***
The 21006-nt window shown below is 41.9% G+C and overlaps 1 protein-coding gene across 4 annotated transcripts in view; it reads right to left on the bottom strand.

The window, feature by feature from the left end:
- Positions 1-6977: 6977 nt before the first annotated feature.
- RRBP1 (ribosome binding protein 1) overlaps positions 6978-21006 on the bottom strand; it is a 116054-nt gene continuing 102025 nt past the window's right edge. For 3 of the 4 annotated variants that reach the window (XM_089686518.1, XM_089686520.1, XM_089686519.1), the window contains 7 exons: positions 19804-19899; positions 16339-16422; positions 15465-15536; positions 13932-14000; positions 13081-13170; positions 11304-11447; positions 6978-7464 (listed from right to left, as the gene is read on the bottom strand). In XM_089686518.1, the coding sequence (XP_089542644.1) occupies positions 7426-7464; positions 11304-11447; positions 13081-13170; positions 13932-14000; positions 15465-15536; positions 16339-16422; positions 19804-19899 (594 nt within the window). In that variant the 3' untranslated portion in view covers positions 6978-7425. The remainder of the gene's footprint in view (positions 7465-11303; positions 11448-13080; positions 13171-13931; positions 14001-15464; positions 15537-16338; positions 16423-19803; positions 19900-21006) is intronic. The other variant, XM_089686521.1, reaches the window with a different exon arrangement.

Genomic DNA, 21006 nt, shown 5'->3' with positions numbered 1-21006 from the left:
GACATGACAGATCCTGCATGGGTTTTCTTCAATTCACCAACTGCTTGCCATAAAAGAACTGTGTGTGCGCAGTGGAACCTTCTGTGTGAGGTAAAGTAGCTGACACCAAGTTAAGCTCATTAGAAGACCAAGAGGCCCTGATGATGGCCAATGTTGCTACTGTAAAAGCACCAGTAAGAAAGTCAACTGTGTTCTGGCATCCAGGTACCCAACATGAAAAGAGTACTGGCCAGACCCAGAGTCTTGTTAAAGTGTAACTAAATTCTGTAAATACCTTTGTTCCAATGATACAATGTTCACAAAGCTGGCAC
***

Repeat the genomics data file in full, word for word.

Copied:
The 21006-nt window shown below is 41.9% G+C and overlaps 1 protein-coding gene across 4 annotated transcripts in view; it reads right to left on the bottom strand.

The window, feature by feature from the left end:
- Positions 1-6977: 6977 nt before the first annotated feature.
- RRBP1 (ribosome binding protein 1) overlaps positions 6978-21006 on the bottom strand; it is a 116054-nt gene continuing 102025 nt past the window's right edge. For 3 of the 4 annotated variants that reach the window (XM_089686518.1, XM_089686520.1, XM_089686519.1), the window contains 7 exons: positions 19804-19899; positions 16339-16422; positions 15465-15536; positions 13932-14000; positions 13081-13170; positions 11304-11447; positions 6978-7464 (listed from right to left, as the gene is read on the bottom strand). In XM_089686518.1, the coding sequence (XP_089542644.1) occupies positions 7426-7464; positions 11304-11447; positions 13081-13170; positions 13932-14000; positions 15465-15536; positions 16339-16422; positions 19804-19899 (594 nt within the window). In that variant the 3' untranslated portion in view covers positions 6978-7425. The remainder of the gene's footprint in view (positions 7465-11303; positions 11448-13080; positions 13171-13931; positions 14001-15464; positions 15537-16338; positions 16423-19803; positions 19900-21006) is intronic. The other variant, XM_089686521.1, reaches the window with a different exon arrangement.

Genomic DNA, 21006 nt, shown 5'->3' with positions numbered 1-21006 from the left:
GACATGACAGATCCTGCATGGGTTTTCTTCAATTCACCAACTGCTTGCCATAAAAGAACTGTGTGTGCGCAGTGGAACCTTCTGTGTGAGGTAAAGTAGCTGACACCAAGTTAAGCTCATTAGAAGACCAAGAGGCCCTGATGATGGCCAATGTTGCTACTGTAAAAGCACCAGTAAGAAAGTCAACTGTGTTCTGGCATCCAGGTACCCAACATGAAAAGAGTACTGGCCAGACCCAGAGTCTTGTTAAAGTGTAACTAAATTCTGTAAATACCTTTGTTCCAATGATACAATGTTCACAAAGCTGGCAC